Joan Torres/All is Fused - Before - Album Review
by Trystan MacDonald
Can anyone really review a jazz album? The heavy use of improvisation and poly-rhythms focus on the musicianship of
each instrument and make it rather difficult to critique each song. I’ll be the first to admit that I’m not a jazz
enthusiast (unless you count Meshuggah) but then there's Joan Torres’s (bassist, composer) a coalition of gifted
musicians under the name All is Fused that serve as a great introduction to the genre.
The first thing I realized when I listened to Before in its entirety was the absolute wealth of musicianship and
the various combinations of instruments throughout. Although there is no apparent song structure to the album,
there does seem to be a certain theme to each individual track, be it a certain emphasis on a particular instrument,
or a general mood, or an atmosphere that the music sticks too.
The first track, “Doorway”, opens to a piano melody that is eerily reminiscent of a modern fantasy video game.
That imagery soon fades as the piano takes things over with simply amazing composition. One thing you might also
pick up is the drumming in background, which is absolutely incredible but also so gentle that it can be easily
overlooked, particularly during some of the more exciting progressions from the other instruments. I thought this was
a huge mistake. Fernando García, the band’s drummer, has chops.
In fact, if you were to add distortion and volume to any of the instrumentals present on this album, you would end up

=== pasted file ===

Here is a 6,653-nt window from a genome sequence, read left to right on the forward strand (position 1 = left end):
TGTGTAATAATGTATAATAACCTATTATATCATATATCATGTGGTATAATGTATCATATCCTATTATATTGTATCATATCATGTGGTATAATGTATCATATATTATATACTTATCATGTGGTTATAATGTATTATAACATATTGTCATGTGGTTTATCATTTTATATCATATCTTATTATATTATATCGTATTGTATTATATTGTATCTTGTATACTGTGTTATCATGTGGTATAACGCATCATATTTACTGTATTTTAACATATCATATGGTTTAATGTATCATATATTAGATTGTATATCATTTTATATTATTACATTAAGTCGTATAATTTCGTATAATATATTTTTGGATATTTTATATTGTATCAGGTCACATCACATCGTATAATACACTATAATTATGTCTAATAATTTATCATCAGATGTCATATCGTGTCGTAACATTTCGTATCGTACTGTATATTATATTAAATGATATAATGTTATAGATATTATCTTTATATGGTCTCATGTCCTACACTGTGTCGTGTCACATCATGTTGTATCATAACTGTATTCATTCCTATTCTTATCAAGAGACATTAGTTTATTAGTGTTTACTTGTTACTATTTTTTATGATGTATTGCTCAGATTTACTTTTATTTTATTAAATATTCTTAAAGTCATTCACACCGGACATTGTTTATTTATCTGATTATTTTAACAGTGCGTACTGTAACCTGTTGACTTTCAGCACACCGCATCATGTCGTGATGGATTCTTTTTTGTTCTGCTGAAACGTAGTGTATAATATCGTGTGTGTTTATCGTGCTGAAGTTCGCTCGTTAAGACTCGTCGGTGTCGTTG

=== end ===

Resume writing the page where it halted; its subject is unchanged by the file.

with a pretty incredible metal record. The guitar licks found within “Vicissitudes”- courtesy of Sergio González -
are a perfect example; you don’t have to like jazz to appreciate the guitar work on that track.
My favorite track on the album has to be “Disbelief.” I feel that Joan Torres had some real emotion invested in
that track in comparison to the other songs on the album. The guitar and alto-saxophone complement each other
beautifully as the song comes to an end, with a beautiful yet somewhat sad-sounding piano melody. If you’re a fan
of the alto-saxophone, the tracks “True” and “Enlightenment” are definitely tracks you will want to hear.
Before is a perfect album to introduce you to the lounge type jazz that was so popular in the 1970s. Joan Torres'
composition and rotation of the instrumental focus is a refreshing change to the standard structured music that we
are accustomed to today.
Source: Lithium Magazine